As good executive, you shall act as role model in terms of cost reduction. According to John Maxwell, When they need to cut cost, many executives will sacrifice employees ahead of their own corporate perks. They see their OWN picture instead of the big picture. I believe that a leader should not ask others to make sacrifices until he’s made some himself. A good employee is simply too valuable to let go without exhausting other options.

If you have any other cost reduction ideas to include in this list, I shall be very glad to hear from you.

Your friend,

Nimia Acebes

How to Maintain Harmonious Relationship with Other Managers in your Company

Efficient operation in any business depends upon cooperation among managers.  If you ponder on it, you’ll see why it’s essential to get along with your peers.  You don’t have to be close friends with all of them, but you should at least make it easy for them to lend a hand to you whenever it is necessary.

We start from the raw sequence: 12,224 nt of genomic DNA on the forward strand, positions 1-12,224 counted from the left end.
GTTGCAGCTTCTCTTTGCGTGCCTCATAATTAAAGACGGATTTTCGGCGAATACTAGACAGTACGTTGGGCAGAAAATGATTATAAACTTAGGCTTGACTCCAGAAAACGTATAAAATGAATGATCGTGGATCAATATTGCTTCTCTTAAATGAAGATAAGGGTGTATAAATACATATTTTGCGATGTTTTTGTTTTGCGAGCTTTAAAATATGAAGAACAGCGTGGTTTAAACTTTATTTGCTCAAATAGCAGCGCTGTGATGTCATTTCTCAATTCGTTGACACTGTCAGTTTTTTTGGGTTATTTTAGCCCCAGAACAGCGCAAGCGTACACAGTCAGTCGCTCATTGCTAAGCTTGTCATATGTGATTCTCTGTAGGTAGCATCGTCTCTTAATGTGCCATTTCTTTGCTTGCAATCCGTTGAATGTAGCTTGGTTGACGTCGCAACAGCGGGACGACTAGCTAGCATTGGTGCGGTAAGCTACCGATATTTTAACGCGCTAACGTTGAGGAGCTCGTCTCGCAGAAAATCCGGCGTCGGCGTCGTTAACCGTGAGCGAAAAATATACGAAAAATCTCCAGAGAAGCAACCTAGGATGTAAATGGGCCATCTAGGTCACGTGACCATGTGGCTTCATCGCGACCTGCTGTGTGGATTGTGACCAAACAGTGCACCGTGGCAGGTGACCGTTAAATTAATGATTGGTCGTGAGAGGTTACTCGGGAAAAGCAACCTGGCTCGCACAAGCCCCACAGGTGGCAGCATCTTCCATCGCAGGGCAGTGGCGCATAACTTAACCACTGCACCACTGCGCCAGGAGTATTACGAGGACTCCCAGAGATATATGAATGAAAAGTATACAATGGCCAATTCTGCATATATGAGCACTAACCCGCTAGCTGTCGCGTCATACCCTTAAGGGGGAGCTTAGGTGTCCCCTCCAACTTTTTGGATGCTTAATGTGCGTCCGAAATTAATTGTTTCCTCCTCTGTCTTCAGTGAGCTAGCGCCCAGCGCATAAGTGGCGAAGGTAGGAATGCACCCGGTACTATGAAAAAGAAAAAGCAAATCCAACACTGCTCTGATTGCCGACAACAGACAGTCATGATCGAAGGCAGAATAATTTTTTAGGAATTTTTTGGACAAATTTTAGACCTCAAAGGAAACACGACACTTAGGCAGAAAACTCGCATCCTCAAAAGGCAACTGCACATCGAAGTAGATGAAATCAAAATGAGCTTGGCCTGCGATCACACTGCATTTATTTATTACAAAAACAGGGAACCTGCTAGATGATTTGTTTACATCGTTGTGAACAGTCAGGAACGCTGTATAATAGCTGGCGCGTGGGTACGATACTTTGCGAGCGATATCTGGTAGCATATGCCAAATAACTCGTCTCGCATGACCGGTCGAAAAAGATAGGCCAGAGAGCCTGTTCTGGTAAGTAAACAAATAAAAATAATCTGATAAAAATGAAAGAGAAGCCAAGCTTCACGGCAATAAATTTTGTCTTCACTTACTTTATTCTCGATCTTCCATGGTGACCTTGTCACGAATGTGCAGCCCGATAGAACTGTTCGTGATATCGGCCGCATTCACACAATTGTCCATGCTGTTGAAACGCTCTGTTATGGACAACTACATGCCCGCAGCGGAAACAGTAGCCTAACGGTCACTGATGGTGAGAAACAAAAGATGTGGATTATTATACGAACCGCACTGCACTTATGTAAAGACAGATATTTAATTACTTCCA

Managers are socializing with each other.

Here are the four don’ts that you must observe to deserve cooperation from other managers in your company:

1.  Don’t provoke.  Be careful in offering advice and criticism.  Remember that other managers also have power and they are proud of their competence and privileges.

2.  Don’t interfere. Don’t give advice until you are asked.

Giving unsolicited advice might offend them.

3.  Don’t criticize in public. Even if you think he is wrong, don’t sound off in front of other managers and workers.  Tell him in private, give him a chance to save face, and you’ll get much more cooperation.